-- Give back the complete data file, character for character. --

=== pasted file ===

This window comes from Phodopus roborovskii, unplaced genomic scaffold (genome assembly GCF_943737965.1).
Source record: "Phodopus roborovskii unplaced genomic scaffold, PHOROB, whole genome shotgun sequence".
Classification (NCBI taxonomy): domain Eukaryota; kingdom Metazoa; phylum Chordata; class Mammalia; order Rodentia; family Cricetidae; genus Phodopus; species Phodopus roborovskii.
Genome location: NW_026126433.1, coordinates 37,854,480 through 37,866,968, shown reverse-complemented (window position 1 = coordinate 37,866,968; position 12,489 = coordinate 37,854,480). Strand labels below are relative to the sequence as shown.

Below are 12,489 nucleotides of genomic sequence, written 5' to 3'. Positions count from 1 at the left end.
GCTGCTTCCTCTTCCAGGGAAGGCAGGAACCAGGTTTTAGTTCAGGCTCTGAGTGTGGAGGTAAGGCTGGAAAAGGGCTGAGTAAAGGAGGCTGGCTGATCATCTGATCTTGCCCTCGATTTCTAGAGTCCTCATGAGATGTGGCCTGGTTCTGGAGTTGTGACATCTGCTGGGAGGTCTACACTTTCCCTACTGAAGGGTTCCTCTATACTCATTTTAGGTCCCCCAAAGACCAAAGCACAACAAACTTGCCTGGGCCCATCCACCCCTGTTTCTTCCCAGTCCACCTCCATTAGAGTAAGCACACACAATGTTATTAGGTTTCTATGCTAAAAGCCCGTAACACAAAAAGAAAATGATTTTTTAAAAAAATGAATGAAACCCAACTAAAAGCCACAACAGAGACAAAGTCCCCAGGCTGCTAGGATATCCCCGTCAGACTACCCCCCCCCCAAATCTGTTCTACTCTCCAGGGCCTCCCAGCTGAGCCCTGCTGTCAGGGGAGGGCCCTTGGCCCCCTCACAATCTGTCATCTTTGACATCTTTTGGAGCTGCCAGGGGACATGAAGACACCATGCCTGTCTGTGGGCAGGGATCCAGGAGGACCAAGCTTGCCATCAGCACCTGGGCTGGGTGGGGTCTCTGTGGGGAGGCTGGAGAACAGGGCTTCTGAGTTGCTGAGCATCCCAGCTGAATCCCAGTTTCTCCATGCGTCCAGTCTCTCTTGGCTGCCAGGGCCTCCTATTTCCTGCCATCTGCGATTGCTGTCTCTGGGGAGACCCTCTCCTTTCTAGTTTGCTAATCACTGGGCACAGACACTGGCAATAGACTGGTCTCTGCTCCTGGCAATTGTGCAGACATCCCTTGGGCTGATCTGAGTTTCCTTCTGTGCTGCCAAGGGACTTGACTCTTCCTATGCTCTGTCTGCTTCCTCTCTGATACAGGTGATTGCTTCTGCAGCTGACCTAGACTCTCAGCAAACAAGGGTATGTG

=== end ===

This window comes from Phodopus roborovskii, unplaced genomic scaffold (genome assembly GCF_943737965.1).
Source record: "Phodopus roborovskii unplaced genomic scaffold, PHOROB, whole genome shotgun sequence".
Classification (NCBI taxonomy): domain Eukaryota; kingdom Metazoa; phylum Chordata; class Mammalia; order Rodentia; family Cricetidae; genus Phodopus; species Phodopus roborovskii.
Genome location: NW_026126433.1, coordinates 37,854,480 through 37,866,968, shown reverse-complemented (window position 1 = coordinate 37,866,968; position 12,489 = coordinate 37,854,480). Strand labels below are relative to the sequence as shown.

Below are 12,489 nucleotides of genomic sequence, written 5' to 3'. Positions count from 1 at the left end.
GCTGCTTCCTCTTCCAGGGAAGGCAGGAACCAGGTTTTAGTTCAGGCTCTGAGTGTGGAGGTAAGGCTGGAAAAGGGCTGAGTAAAGGAGGCTGGCTGATCATCTGATCTTGCCCTCGATTTCTAGAGTCCTCATGAGATGTGGCCTGGTTCTGGAGTTGTGACATCTGCTGGGAGGTCTACACTTTCCCTACTGAAGGGTTCCTCTATACTCATTTTAGGTCCCCCAAAGACCAAAGCACAACAAACTTGCCTGGGCCCATCCACCCCTGTTTCTTCCCAGTCCACCTCCATTAGAGTAAGCACACACAATGTTATTAGGTTTCTATGCTAAAAGCCCGTAACACAAAAAGAAAATGATTTTTTAAAAAAATGAATGAAACCCAACTAAAAGCCACAACAGAGACAAAGTCCCCAGGCTGCTAGGATATCCCCGTCAGACTACCCCCCCCCCAAATCTGTTCTACTCTCCAGGGCCTCCCAGCTGAGCCCTGCTGTCAGGGGAGGGCCCTTGGCCCCCTCACAATCTGTCATCTTTGACATCTTTTGGAGCTGCCAGGGGACATGAAGACACCATGCCTGTCTGTGGGCAGGGATCCAGGAGGACCAAGCTTGCCATCAGCACCTGGGCTGGGTGGGGTCTCTGTGGGGAGGCTGGAGAACAGGGCTTCTGAGTTGCTGAGCATCCCAGCTGAATCCCAGTTTCTCCATGCGTCCAGTCTCTCTTGGCTGCCAGGGCCTCCTATTTCCTGCCATCTGCGATTGCTGTCTCTGGGGAGACCCTCTCCTTTCTAGTTTGCTAATCACTGGGCACAGACACTGGCAATAGACTGGTCTCTGCTCCTGGCAATTGTGCAGACATCCCTTGGGCTGATCTGAGTTTCCTTCTGTGCTGCCAAGGGACTTGACTCTTCCTATGCTCTGTCTGCTTCCTCTCTGATACAGGTGATTGCTTCTGCAGCTGACCTAGACTCTCAGCAAACAAGGGTATGTG